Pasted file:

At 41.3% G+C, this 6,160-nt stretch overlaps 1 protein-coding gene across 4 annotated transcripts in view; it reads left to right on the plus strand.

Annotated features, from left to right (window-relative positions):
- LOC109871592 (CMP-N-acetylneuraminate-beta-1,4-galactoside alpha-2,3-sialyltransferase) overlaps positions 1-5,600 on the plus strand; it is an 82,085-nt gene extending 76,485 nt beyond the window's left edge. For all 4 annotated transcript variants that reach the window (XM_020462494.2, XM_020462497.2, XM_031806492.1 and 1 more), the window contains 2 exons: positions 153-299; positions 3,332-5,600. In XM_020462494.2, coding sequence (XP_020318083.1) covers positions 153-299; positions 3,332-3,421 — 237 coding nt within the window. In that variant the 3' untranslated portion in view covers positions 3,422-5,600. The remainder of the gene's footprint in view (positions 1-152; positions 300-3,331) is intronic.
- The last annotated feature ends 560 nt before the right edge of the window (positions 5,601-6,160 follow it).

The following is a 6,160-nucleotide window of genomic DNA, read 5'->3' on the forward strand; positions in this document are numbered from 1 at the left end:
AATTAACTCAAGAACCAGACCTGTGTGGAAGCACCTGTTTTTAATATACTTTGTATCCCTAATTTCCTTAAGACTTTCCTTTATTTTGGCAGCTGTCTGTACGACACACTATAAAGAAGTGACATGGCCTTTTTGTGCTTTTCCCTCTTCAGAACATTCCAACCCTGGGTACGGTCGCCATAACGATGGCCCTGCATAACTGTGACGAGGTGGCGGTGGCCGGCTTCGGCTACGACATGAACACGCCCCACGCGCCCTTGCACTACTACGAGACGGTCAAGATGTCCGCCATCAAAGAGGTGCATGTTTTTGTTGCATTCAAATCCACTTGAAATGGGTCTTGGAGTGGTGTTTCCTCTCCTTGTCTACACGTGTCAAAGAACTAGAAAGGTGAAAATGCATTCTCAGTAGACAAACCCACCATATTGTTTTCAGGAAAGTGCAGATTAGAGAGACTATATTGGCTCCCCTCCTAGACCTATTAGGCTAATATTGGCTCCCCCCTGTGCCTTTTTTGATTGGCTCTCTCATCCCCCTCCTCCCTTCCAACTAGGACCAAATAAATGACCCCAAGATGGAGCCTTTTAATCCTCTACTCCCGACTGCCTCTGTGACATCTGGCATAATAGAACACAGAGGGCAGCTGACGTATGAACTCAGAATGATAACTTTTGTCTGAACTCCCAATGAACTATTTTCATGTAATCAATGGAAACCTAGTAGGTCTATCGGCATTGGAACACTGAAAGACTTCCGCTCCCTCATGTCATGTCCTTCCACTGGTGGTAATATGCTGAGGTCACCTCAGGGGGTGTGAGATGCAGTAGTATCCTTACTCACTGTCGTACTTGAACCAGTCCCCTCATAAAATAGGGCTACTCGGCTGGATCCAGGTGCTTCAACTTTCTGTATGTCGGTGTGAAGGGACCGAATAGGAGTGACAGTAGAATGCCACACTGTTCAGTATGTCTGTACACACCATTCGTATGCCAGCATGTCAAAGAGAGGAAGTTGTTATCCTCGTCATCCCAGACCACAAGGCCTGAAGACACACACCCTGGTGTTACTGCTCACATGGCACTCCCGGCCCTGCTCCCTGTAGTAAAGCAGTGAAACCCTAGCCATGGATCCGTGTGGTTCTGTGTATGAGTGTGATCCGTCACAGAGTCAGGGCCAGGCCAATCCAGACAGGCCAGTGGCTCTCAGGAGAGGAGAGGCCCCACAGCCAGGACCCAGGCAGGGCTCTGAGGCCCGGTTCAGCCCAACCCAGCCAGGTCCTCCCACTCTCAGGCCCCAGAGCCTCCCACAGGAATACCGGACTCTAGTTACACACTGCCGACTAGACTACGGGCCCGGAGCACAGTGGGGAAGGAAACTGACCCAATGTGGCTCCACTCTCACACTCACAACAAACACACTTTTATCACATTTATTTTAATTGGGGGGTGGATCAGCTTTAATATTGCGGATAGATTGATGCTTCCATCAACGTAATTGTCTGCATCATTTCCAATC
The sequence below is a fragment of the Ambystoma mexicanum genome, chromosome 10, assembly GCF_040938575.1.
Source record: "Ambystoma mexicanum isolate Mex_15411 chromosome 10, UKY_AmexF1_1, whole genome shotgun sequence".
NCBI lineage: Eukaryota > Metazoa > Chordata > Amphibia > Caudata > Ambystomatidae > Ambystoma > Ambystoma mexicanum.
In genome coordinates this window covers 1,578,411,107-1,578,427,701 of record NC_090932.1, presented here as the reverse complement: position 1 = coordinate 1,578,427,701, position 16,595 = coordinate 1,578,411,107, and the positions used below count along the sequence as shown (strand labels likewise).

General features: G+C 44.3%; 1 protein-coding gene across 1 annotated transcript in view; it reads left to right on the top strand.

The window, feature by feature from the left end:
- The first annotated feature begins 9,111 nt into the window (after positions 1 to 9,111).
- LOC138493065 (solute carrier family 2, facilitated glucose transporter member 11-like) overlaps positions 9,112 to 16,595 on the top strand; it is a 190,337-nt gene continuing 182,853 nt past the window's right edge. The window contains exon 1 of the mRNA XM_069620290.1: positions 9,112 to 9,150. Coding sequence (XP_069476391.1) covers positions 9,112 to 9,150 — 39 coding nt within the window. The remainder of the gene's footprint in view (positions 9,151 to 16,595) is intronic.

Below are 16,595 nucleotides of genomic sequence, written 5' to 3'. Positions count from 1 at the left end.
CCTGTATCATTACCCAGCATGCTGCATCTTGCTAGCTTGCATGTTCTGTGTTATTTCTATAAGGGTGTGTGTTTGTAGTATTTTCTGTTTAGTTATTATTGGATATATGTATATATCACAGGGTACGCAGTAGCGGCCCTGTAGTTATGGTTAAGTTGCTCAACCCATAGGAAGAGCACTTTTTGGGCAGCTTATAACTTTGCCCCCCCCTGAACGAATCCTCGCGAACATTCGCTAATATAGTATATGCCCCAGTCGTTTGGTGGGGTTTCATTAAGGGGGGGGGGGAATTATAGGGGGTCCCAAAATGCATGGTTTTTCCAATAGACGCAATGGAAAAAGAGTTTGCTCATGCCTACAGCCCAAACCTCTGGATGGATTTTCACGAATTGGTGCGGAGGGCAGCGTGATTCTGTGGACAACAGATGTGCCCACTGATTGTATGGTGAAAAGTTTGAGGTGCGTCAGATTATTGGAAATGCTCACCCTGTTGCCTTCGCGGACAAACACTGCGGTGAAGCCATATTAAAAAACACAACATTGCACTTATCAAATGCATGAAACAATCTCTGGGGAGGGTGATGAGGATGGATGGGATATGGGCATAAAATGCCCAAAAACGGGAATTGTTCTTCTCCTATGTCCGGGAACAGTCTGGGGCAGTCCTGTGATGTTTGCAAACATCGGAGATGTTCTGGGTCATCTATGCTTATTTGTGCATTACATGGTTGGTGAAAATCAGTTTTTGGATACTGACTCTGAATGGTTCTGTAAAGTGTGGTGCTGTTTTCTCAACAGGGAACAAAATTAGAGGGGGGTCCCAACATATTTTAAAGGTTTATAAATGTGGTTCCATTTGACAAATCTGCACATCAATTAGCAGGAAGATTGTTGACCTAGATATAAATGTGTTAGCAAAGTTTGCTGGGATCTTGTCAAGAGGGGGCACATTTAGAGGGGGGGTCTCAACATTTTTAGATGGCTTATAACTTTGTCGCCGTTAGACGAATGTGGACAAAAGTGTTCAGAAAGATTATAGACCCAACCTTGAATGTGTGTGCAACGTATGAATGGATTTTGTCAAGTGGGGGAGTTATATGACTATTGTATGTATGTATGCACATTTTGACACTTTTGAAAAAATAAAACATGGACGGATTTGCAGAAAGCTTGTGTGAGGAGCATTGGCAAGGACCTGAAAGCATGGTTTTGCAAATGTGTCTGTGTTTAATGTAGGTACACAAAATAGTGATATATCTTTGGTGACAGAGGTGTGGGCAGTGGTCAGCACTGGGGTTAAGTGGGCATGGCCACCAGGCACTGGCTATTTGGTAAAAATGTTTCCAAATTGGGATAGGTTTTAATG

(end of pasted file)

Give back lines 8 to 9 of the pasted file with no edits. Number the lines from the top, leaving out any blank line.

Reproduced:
Source record: "Ambystoma mexicanum isolate Mex_15411 chromosome 10, UKY_AmexF1_1, whole genome shotgun sequence".
NCBI lineage: Eukaryota > Metazoa > Chordata > Amphibia > Caudata > Ambystomatidae > Ambystoma > Ambystoma mexicanum.